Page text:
Chapter 4 - Facing the paradox
When something big like September 11, 2001 comes along, you wonder. That is completely natural. If God can see everything that is happening, if he is omnipotent and omniscient, and if he is reaching down and answering billions of prayers on earth each day, then how does something huge and ugly like 9/11 happen?
Big paradoxes like this appear with some regularity. Any thoughtful person who takes a few moments to ponder our world can see them. For example there is the Holocaust, where more than 10 million people died [ref]. There is the December 2004 tsunami, where 200,000 people died in less than a day. There is the AIDS epidemic, which has killed more than 20 million people in the last 25 years. Why doesn't God help these people? There are many smaller things as well. For example, it is not uncommon to wake up, open the morning newspaper and find a story like this:
Raleigh News and Observer
By Anne Saker
WAKE FOREST - They had driven together lots of times, the old man and the little girl. He picked her up every morning and took her to the brick church where she spent her days. In the afternoon, he came to the door of her classroom in the day-care center, and she slipped her hand into his. Then he took her home.
It all happened just that way on Monday, for Tim Day and Ranika Clifton, and so it resumed on Tuesday, until about 7:30 a.m., when a tragic forgetfulness seized control.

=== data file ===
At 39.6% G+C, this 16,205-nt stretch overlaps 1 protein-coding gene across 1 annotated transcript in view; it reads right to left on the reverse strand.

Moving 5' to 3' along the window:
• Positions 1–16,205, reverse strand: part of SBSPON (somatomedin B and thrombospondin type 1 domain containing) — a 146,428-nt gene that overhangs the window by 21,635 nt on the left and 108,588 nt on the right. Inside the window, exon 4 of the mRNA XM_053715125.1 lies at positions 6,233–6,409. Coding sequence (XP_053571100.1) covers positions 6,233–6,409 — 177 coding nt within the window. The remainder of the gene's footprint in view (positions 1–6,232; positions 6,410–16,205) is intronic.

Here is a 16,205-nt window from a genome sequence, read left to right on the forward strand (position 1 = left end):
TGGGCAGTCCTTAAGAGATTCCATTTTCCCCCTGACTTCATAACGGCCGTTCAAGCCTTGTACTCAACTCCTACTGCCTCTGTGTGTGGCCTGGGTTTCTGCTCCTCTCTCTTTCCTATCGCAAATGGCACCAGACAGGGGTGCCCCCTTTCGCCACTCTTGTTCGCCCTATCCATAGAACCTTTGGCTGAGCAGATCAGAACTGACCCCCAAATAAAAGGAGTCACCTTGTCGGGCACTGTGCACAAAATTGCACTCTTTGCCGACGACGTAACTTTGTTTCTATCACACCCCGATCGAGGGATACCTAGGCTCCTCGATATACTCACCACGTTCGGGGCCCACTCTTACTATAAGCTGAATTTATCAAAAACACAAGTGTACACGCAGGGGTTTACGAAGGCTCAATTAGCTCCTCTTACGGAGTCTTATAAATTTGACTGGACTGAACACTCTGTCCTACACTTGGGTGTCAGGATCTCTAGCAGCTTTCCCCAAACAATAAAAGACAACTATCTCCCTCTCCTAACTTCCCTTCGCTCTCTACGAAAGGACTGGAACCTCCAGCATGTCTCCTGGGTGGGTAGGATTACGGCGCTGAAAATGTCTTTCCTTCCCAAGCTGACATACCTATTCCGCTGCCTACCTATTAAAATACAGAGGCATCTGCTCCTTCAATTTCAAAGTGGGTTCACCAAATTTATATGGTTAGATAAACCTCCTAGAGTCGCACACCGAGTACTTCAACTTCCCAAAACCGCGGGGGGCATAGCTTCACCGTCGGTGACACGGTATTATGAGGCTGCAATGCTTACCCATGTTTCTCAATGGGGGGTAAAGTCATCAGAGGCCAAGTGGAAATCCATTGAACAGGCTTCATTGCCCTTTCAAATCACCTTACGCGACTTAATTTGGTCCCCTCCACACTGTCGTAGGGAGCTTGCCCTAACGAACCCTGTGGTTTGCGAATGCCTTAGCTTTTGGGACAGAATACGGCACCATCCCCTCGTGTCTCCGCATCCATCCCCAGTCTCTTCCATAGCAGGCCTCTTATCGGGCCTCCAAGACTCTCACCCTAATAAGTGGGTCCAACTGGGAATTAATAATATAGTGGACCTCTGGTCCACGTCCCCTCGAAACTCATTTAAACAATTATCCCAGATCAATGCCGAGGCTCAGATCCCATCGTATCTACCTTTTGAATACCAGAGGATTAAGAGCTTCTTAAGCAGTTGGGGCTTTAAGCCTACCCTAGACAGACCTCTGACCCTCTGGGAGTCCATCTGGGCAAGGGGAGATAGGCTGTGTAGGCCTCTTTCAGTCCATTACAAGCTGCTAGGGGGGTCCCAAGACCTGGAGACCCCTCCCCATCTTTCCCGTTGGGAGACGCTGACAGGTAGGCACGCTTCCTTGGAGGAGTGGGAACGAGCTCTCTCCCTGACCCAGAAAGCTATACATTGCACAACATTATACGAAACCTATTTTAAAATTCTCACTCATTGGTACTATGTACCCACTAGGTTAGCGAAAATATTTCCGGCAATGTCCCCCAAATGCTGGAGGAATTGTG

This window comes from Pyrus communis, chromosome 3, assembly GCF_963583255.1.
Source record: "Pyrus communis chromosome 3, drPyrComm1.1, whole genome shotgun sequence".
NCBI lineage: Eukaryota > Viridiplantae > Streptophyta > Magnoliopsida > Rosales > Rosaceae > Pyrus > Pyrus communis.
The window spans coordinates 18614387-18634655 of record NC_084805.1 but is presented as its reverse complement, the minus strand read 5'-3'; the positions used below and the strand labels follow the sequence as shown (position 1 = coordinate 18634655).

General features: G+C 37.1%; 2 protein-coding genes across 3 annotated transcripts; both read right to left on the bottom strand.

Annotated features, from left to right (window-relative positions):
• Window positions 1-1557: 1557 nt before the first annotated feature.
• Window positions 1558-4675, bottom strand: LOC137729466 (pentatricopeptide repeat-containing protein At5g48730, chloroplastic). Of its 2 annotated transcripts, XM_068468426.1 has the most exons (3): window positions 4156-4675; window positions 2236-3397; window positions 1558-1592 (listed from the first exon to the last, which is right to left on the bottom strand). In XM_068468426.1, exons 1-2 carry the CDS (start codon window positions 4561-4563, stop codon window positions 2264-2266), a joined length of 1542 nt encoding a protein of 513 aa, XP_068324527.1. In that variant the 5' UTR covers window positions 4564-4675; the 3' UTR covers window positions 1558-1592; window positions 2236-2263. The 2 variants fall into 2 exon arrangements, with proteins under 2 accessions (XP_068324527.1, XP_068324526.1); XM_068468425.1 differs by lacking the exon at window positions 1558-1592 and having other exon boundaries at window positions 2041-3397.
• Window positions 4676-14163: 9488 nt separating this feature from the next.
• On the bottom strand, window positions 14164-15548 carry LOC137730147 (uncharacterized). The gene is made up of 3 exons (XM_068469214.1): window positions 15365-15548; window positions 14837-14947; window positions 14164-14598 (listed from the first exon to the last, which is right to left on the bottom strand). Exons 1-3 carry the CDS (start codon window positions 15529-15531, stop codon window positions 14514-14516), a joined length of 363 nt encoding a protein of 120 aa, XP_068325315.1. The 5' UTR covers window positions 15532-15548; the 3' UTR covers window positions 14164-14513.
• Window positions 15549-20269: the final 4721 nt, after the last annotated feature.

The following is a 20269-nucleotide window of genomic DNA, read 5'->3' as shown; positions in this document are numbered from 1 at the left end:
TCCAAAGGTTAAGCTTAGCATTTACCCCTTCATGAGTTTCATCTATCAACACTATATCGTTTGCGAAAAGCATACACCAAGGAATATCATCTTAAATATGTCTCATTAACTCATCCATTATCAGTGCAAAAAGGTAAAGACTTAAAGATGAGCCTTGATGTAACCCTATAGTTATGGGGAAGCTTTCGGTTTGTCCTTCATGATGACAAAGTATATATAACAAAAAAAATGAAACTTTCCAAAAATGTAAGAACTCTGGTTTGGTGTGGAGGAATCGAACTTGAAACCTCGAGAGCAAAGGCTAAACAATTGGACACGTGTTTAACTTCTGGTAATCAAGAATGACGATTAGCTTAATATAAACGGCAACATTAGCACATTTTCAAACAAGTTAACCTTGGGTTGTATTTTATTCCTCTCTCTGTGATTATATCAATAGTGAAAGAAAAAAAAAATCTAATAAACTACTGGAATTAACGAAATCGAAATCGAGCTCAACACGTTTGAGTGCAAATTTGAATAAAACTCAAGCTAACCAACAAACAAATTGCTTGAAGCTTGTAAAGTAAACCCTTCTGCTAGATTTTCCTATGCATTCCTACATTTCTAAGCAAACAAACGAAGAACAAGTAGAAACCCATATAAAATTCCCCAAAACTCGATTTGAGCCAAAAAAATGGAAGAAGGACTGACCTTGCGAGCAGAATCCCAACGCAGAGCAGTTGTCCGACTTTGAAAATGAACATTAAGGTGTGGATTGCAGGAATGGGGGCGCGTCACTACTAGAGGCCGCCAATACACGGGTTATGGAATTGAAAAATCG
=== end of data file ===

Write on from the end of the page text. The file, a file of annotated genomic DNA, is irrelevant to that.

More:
Day, 63, a quiet retiree from Maryland, left Ranika, 2, belted into her car seat in a Ford Econoline van at the Corinth United Church of Christ near Wake Forest. Seven hours passed before anyone realized she was missing. When they found her, still in her car seat, she was dead.
Facing the paradox
Think about this innocent little girl as she suffered and died in the church van which was sitting under God's sun in a church parking lot. She is strapped in her car seat unable to escape. The temperature in the van rises rapidly. She screams and cries but no one hears her.
Saving Ranika would have been easy. For example, God could have helped Mr. Day to be less forgetful. God could have caused anyone in the day care center to think about Ranika's absence. God could have brought clouds and rain to keep the van cool. God could have sent an angel to roll down a window in the van. God could have spoken to Ranika's mother and encouraged her to stop by the school for some reason.
God had a million options, but God did not do any of these things.
What is going on here? The whole thing with Neva Rogers getting shot in the head did not feel right. Watching Steve Homel's 39 neighbors lose everything they own didn't feel right either. And now this -- little two-year-olds baking to death in church parking lots. It is easy to say, "It must be God's will" or "It is all part of God's plan." But what does that mean? What if God plans to shoot you in the head tomorrow? What if he plans to bake your child to death? What if he plans to burn your home to the ground? What good is it to pray if that is what will be happening anyway?
As you can see, the paradox of God can be mystifying. When we look at the cases of Ranika, Steve Homel and Neva Rogers, what is actually going on?
This book contains the answer to that question.
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